• In a stand mixer fitted with the paddle attachment, on medium speed, cream the butter, oil, sugar and extract together until fluffy. Add the eggs and the yolk one at a time, beating for 30 seconds after each addition. Add the dry ingredients in three additions, alternating with the cream of coconut, and beginning and ending with the dry. Beat for an additional 30 seconds. Remove the bowl from the mixer and give the ingredients a final stir with a rubber spatula.
  • Transfer the batter to the prepared pan, smooth the top with a small offset spatula and bake for 25 to 30 minutes, rotating the pan halfway through the cooking time. The cake is done when a toothpick inserted in the center comes out with a few moist crumbs. Let the cake cool in the pan on a cooling rack for 15 to 20 minutes, or until the pan has cooled enough to handle. Flip the cake onto the rack and invert it onto another rack. Once cool, place in the refrigerator or freezer overnight (cold cake is much easier to cut into squares and dip into chocolate coating).
  • To make the chocolate coconut coating: Sift the confectioners sugar, cocoa powder and salt into a medium mixing bowl. Set aside.
  • Pour the coconut cream into a liquid measuring cup (if the cream is not pourable, stir it with a fork first). Add boiling water to the measuring cup until you have 2/3 of a cup of liquid. Add the liquid to a small saucepan along with the butter and over medium heat, melt the butter and warm the liquid. Once melted and warm, pour the liquid over the sugar and cocoa powder, and whisk until smooth. Rinse the saucepan you just used (no reason to dirty another) and fill it halfway with water. place it over medium heat and place the bowl of warm chocolate coconut coating in the saucepan (ie: prepare a bain-marie). This will keep the coating fluid as you dip.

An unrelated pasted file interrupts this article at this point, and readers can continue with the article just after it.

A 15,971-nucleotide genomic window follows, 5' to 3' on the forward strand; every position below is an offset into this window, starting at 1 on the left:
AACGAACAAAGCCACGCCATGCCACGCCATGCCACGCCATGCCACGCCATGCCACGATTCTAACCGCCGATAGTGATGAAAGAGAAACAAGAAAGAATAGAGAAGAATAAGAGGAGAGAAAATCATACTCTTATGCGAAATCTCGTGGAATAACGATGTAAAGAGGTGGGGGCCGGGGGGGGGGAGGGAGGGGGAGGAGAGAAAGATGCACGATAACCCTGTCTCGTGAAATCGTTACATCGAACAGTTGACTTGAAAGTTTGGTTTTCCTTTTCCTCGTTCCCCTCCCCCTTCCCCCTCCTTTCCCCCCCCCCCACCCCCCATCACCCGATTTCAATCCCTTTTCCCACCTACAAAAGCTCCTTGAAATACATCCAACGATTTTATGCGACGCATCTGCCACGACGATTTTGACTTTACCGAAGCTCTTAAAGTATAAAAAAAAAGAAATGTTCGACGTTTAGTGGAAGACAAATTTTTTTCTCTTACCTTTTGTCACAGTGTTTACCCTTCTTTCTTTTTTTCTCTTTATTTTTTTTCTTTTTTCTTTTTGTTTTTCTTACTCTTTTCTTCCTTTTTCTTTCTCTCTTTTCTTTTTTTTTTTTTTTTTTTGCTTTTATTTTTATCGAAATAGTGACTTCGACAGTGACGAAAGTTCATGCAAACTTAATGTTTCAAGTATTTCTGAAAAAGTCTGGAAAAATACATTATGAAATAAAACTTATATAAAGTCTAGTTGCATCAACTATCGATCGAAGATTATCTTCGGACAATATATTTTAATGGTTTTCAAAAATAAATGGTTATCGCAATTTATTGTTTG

• To assemble: Place the shredded coconut in a shallow bowl. Remove the cake from the refrigerator/freezer. using a sharp knife, trim the sides of the cake. Slice the cake into 24 squares (for larger pieces) or 28 (for smaller pieces).
  • Working one square at a time, and using a large fork (or two) or a slotted spoon, carefully lower the cake into the chocolate coating. Gently move the cake around in the chocolate till completely coated. Carefully lift the cake out of the coating, letting any excess drip off, and transfer the square to the bowl of coconut (don't fret if the coating suffers a bit from being manhandled - the coconut will cover up most imperfections).
  • Using a spoon, scoop up the coconut and pour it over the cake (you can also just roll the cake around in the coconut - you just want to try to avoid actually touching the cake with anything but the coconut). once coconut covered, use a fork (or spoon, tweezers, etc. - whatever allows you to lift the square without disturbing the coating) to transfer the coated cake to a cooling rack, until dry, about 1 to 2 hours.
  • Lamingtons will keep for about 3 days or so, tightly covered on the counter. You might also try freezing them for up to two weeks (first on a cookie sheet, and then, once frozen, transfer them (in a single layer) to a zip-top bag. I'm a big fan of freezing. Let the lamingtons come to room temperature before serving.